Since we have been using computers, we have been looking for a way for each machine’s administrators to better control the machines and take care of them. This is how we got PowerShell: Microsoft gave admins a command line tool that would be able to automate more and more tasks, from scripting across a network to fully deploying and managing a server with no graphical user interface.
Of course, with every good thing comes attackers that abuse it, and PowerShell is no exception. A recent attack that utilizes a malicious word attachment also used PowerShell commands to put a back door in the system, then used DNS TXT record queries and responses to create a bidirectional Command and Control (C2) channel. While this process is not new, the recent headline use of PowerShell has led to some question if one can block PowerShell on their machines.
The first thing to know is that one truly cannot uninstall PowerShell from a system. Think of PowerShell like the DOS command line that is still hiding under the hood of the operating system: it’s a deep, embedded part of the operating system. However, that doesn’t mean you aren’t without options to better prevent the use of PowerShell by attackers.
The Use of PowerShell
First off, the key item to understand with PowerShell is that by default, it is only set to run PowerShell scripts that are signed. Second, PowerShell scripts can only be run with administrator rights. There are even times that we want to use PowerShell. I use it on my standalone Windows machines to uninstall various consumer apps from the Windows store by using a PowerShell script.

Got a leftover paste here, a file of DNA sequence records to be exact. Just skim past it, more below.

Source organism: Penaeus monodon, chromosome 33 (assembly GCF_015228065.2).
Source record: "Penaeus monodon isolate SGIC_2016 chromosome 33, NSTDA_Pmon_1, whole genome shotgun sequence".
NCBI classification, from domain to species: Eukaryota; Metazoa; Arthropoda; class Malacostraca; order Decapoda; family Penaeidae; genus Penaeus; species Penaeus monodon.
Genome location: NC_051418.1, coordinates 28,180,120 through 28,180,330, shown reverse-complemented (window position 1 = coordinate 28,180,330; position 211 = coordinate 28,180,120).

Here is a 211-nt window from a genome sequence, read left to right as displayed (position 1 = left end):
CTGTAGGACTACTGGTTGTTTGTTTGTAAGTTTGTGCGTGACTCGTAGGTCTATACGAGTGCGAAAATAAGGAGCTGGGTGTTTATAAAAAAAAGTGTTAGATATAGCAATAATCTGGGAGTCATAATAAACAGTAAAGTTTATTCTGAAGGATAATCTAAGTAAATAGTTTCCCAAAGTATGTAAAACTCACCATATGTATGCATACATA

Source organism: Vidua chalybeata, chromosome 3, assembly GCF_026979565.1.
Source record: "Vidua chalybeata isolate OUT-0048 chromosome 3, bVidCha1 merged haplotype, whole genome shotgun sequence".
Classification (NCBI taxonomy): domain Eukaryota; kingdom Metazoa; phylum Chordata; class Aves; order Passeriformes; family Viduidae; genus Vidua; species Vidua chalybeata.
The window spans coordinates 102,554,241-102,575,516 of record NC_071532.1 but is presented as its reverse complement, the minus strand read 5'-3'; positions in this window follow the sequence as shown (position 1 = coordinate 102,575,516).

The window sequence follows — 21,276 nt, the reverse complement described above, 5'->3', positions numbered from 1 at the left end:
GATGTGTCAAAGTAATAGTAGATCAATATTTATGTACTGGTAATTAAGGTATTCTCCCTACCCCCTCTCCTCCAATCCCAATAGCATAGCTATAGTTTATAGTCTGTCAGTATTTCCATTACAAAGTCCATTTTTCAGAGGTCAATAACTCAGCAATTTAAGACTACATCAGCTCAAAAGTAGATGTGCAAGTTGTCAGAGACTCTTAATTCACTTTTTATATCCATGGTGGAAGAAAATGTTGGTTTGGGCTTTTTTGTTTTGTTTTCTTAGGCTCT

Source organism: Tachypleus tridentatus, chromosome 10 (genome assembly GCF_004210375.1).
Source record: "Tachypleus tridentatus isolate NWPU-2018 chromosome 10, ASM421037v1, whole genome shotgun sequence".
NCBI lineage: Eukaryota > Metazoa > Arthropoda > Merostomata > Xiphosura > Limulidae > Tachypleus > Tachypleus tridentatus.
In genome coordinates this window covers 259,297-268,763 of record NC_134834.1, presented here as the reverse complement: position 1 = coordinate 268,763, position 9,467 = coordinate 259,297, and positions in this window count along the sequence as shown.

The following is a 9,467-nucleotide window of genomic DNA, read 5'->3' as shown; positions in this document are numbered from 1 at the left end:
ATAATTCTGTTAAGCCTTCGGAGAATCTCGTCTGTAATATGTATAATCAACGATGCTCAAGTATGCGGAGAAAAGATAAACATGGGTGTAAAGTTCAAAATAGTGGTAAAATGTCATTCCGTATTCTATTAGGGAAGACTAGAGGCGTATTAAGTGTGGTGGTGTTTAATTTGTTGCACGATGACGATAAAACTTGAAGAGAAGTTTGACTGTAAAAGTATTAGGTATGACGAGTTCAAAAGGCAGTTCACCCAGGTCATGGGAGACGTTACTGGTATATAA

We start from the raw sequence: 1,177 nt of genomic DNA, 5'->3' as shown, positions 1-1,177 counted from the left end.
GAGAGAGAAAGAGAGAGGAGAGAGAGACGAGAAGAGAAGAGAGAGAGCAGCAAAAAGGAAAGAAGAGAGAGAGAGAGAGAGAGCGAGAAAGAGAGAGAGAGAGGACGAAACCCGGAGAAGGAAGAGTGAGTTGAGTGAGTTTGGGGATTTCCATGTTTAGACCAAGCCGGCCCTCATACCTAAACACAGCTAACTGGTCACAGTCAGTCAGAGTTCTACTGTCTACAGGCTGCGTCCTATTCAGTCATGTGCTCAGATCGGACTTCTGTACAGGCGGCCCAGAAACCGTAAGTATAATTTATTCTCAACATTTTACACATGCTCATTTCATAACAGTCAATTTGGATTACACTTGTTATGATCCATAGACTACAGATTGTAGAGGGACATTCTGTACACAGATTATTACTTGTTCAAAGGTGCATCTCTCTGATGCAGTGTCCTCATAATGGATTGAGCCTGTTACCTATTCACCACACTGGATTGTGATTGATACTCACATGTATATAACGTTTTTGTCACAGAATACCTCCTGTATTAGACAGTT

Enterprises have more options to block and control the use of malicious PowerShell through the use of AppLocker.AppLocker is a framework that network administrators can use to limit what applications can run on a system and only those specific applications that the administrator wants to run, will be allowed to run. However one needs to purchase Windows 10 Enterprise licenses in order to useAppLocker and a considerable infrastructure to manage it. For consumers and small businesses, we have a few third party options. One of them that I am using is White Cloud Security, which builds a trusted listing of applications based on what I have on my system. If any unknown software attempts to run on my system that I haven’t previously approved, a warning is thrown up and the application is blocked.